"I think there's a view in my future," my colleague, Jane proclaimed while touring properties last week. We'd just seen a number of new listings in the Berkeley Hills and each had offered incredibly captivating views. Even when the homes were less than memorable, the vistas of the sparkling bay, the Golden Gate Bridge, and the unmistakable San Francisco skyline could not be denied. (We're so lucky to live where we do.) No wonder Jane was smitten; that's a dream many of us covet.
As dreams go, I think there's a BIG front porch in mine - outfitted with a bench swing, freshly painted Adirondack chairs, and a ready pitcher of cool lemonade for neighbors passing by. Of course, there would be a garden in full bloom and a renovated kitchen with thick Carrara marble counter tops, LOTS of open shelving, and a big farmhouse sink . . .
Homes conjure up all kinds of images (and memories), from seaside cottages, to slick modern edifices; from classic Brown Shingles, to sunny courtyard Mediterraneans; from Cape Cod Traditionals, to sexy Mid-Centuries; whatever your dream home, there's a viable option for you here in the Bay Area, where almost every house is unique and separate from the next.
That's both good and bad from a Realtor's point of view, as no two houses will present the same, nor follow the same course of action with respect to marketing, preparation, investigation, or value. Moreover, such breadth and diversity often makes defining one's ideal, a very difficult task indeed as we move from house to house in search of the perfect "dream" home.
The plain truth is, as much as we might crave perfection, I have yet to find it (or deliver it) - no matter the price point. So while it is incredibly important to dream, it's just as important to temper our vision with a dose of reality and a good understanding of where we are in our lives and what we really need in the here and now. If you will be running down the hill for a gallon of milk every few days for the baby, perhaps, like Jane, you'll want to delay your move to the ridge until your little ones have flown the coop. (That's a very steep climb to push a baby carriage.)
The list of "needs and wants" changes dramatically as or families grow and evolve, as children arrive, and then depart (and then move back home again). Some of you are looking to expand your living space, while others are downsizing accordingly. A few years ago, I helped empty-nesters secure a beautiful turn-key townhome in Hiller Highlands. Their goal was to travel six-months of the year and happily, they achieved it. Such a property requires little more than locking the door and asking your neighbor to collect the mail in your absence. Now that defines "easy living."
If it's a view you desire, it's likely your home will be more vertical than horizontal.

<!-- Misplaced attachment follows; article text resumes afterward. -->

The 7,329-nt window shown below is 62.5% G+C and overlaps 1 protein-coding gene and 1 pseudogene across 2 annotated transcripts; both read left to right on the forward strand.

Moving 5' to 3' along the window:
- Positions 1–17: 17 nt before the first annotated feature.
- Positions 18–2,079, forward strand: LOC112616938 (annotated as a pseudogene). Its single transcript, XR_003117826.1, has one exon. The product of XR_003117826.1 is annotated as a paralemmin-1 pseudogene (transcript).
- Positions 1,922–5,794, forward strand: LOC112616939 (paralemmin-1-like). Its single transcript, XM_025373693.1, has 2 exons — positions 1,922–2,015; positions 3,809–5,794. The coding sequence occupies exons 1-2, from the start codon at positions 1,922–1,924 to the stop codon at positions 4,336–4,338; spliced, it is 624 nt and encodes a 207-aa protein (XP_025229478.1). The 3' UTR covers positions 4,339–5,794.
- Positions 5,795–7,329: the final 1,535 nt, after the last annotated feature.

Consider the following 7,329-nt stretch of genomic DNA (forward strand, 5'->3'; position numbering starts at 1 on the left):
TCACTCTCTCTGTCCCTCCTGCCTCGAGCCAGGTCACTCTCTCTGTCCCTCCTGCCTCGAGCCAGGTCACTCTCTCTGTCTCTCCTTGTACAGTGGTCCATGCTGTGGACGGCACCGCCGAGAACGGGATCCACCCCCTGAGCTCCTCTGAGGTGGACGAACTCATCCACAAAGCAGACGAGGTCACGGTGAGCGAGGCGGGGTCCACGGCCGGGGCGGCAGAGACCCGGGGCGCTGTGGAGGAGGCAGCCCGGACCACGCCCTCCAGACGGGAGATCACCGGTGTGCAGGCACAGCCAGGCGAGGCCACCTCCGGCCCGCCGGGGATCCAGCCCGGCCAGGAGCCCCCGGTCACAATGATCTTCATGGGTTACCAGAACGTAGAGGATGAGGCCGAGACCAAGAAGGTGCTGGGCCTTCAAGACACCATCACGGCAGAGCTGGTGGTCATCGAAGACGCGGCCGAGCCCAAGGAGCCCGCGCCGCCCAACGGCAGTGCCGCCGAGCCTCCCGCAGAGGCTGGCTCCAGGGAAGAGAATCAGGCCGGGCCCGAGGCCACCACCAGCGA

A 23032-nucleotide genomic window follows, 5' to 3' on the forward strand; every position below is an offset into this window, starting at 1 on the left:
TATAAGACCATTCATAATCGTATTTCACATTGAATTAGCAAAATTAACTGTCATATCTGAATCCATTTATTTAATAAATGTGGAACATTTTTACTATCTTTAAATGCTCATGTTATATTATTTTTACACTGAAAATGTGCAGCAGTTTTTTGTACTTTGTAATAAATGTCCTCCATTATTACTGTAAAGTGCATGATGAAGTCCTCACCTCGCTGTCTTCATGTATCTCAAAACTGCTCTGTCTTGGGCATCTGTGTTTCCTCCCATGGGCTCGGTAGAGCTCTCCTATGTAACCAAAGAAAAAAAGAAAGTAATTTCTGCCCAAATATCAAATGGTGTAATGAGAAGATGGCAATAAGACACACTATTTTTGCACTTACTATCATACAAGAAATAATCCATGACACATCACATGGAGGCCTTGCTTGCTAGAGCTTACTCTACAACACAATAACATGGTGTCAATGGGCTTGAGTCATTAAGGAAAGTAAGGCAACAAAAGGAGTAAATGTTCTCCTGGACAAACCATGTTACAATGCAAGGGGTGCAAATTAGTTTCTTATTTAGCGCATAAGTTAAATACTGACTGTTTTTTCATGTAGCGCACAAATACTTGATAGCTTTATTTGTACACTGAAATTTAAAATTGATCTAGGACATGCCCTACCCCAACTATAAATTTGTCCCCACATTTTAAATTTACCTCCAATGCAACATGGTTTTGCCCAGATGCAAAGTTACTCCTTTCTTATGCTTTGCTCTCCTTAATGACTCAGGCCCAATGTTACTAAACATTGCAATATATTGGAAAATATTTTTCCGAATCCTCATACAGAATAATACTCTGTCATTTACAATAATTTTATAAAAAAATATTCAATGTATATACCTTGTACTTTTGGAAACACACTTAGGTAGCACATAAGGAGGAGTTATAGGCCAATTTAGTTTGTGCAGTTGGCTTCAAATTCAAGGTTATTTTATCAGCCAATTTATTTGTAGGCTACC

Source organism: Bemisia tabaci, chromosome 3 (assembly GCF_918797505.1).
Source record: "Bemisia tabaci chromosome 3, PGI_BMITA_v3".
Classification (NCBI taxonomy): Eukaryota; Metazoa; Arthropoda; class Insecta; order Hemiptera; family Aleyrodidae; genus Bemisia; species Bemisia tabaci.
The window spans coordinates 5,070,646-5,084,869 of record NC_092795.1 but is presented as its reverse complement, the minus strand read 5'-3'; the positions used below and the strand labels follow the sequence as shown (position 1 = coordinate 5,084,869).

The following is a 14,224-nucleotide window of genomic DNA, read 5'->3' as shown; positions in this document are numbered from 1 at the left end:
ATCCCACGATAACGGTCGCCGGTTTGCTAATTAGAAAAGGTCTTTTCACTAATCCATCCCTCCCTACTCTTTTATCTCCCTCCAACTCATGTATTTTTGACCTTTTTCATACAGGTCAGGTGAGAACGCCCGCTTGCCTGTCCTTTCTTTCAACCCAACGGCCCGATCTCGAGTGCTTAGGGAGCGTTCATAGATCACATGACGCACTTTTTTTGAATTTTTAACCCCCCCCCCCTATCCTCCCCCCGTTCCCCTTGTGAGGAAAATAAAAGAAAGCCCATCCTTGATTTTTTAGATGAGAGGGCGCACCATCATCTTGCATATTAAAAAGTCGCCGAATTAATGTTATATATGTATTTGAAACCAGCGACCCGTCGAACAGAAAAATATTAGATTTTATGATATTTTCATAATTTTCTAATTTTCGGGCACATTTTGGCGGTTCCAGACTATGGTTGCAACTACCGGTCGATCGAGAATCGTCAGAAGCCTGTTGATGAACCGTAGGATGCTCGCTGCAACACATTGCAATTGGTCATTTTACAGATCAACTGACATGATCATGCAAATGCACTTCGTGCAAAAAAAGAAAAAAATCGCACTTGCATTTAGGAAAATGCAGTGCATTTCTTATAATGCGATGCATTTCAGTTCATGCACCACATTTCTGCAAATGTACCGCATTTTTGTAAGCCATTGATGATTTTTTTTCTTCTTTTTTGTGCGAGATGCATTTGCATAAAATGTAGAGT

Is there an urban farm in your future? Get ready to spend a good deal of time planting, pruning and maintaining it.
Center of town location? Absolutely, but you'll give up privacy in return.
Jack London Loft? Certainly, but you will inherit a Home Owner's Association in the mix.
And so it goes - with every property, there will undoubtedly be trade-offs, just as there are with each phase of our lives . . .
My point is there are pluses and minuses to each situation and we should not only expect these compromises, but happily anticipate them (these are gold-plated problems for sure). Outline your wish list and then decide on your "non-negotiables" with the understanding that if the house is a seven or eight on a scale of ten, it is probably worth pursuing. (The Buyers who hold out for a perfect ten will never find it.) Sign the papers and make whatever changes you need once you own the home in order to move closer to your idea of perfection.
Nothing is quite as frustrating as overhearing a Buyer who walks through a Sunday Open and rejects it based on the color of the walls or the lack of a lawn. Really? These are fairly easy fixes.
There is a caveat here, which is to say that some defects are fairly correctable, while others are clearly NOT (!) That's an important distinction when deciding on a home. While you may reject a built-in swimming pool, that's a drawback that can be filled in and covered (for a price). On the other hand, a busy street, will be forever thus, and an awkward floor plan may be too expensive to adequately address on a budget. Gather your facts and listen to your heart, but don't let it carry you away.
The decision to buy a home should fulfill your dreams, but it should also serve the way you live your life now, and for years to come, on a very pragmatic level.
Now go live your dreams!
Julie Gardner, referred to as, "the pulse of Piedmont," has been writing The New Perspective for 11 years.